Science fiction and fantasy is full of apocalyptic and dystopian plots but the best known book in this genre is Margaret Atwood’s The Handmaid’s Tale (also turned into a riveting TV series), which was inspired by the rise of the far right in America and the Islamic Revolution in Iran (1979), when a modern progressive society was pushed into the dark ages. The horrors that women had to endure during the Taliban regime in Afghanistan is still fresh in the memory.
In Atwood’s novel is set in the future when a democratic government in the US has been overthrown and power seized by religious bigots, who establish a totalitarian state called Gilead. Women are subjugated by having their roles strictly defined by the men who rule, and females in various categories are recognized by their colour coded garments and head covering. Some women do resist and try to escape, but most submit to their helpless fate. The story continues in a 2019 sequel, The Testaments (co-winner of the Booker, with Bernadine Evaristo’s Girl, Woman, Other), in which things have not improved much for women since the last book.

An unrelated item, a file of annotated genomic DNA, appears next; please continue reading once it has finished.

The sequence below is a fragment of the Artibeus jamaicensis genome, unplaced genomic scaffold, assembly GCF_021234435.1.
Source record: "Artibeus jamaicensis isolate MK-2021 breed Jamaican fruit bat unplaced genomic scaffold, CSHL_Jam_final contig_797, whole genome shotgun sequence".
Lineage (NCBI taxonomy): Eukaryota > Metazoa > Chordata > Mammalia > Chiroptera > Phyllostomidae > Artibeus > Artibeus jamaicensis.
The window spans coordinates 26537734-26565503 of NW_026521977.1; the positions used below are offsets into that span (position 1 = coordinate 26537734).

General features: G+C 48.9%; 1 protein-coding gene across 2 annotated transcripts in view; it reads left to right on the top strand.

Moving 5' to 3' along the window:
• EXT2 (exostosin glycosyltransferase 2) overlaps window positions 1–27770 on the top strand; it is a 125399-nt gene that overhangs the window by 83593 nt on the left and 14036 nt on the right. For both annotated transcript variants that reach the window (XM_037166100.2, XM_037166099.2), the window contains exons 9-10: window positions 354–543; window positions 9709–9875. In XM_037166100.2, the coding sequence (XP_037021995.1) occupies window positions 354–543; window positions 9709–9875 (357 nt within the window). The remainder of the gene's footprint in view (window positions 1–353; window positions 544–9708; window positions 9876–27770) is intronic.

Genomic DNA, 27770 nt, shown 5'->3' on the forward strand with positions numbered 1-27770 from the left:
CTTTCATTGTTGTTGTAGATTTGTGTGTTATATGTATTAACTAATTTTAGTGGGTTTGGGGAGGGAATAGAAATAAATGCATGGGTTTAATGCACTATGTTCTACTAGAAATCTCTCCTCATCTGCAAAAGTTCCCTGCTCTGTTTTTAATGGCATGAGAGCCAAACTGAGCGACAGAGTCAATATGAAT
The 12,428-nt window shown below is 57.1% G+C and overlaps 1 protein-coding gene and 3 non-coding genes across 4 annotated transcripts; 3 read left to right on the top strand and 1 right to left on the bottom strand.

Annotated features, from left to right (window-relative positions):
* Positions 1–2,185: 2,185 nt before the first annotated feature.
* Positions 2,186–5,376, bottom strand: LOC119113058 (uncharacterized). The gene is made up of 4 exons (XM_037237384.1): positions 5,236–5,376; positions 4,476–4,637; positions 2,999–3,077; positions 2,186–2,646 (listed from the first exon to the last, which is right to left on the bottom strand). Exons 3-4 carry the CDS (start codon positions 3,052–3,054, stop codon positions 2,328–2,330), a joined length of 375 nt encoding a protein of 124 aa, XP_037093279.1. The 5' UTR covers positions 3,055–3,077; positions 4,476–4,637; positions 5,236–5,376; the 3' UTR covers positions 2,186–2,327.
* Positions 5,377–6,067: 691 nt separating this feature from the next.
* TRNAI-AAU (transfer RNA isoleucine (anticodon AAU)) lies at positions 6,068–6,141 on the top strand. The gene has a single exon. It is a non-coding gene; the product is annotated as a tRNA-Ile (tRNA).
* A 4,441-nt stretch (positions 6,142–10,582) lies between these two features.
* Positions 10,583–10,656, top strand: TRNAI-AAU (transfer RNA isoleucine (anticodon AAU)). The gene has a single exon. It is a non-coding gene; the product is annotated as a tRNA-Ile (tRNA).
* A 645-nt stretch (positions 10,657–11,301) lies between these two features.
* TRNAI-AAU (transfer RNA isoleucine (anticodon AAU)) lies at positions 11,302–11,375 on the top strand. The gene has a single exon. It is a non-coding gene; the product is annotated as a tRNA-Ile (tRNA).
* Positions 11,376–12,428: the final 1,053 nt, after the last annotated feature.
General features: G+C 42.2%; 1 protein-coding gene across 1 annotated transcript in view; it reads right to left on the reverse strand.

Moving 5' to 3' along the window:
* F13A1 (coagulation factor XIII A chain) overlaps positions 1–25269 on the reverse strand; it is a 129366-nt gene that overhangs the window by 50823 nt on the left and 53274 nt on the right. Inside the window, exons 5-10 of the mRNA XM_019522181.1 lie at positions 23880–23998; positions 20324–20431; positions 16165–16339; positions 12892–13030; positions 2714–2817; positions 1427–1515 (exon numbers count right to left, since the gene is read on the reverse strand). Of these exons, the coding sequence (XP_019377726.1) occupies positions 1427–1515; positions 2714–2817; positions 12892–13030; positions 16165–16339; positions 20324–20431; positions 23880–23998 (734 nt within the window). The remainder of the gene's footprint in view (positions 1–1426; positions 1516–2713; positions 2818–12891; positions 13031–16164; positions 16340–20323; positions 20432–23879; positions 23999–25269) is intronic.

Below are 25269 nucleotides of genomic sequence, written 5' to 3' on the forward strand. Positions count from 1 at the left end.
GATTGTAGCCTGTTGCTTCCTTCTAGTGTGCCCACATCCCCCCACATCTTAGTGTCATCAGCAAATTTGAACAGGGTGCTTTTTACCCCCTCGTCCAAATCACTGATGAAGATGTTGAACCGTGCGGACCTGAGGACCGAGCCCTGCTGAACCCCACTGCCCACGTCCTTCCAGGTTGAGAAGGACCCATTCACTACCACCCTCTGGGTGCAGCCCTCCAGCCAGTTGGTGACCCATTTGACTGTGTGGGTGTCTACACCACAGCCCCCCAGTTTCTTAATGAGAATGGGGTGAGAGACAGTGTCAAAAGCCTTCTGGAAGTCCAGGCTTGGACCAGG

The future that is to be feared may be upon us already—unstable governments, religious fundamentalism, neo-Nazi movements, the pandemic–and every time there is a social upheaval, the worst forms of violence are inflicted on women. If access to resources is limited, it is women who will have to make the biggest sacrifices.
Bina Shah’s recently released (in India) book, Before She Sleeps, is about the government in a country in the Middle East using “terror and technological surveillance to control its people, and women must take multiple husbands to have children as quickly as possible. Yet there are women who resist, women who live in an underground collective and refuse to be part of the system. Secretly protected by the highest echelons of power, they emerge only at night, to provide to the rich and elite of Green City a type of commodity that nobody can buy: intimacy without sex. As it turns out, not even the most influential men can shield them from discovery and the dangers of ruthless punishment. This dystopian novel from one of Pakistan’s most talented writers is a modern day parable. It takes the patriarchal practices of female seclusion, gender selection and control over women’s bodies, and recasts them to imagine a terrifying world of post-religious authoritarianism.” (Synopsis courtesy Pan Macmillan).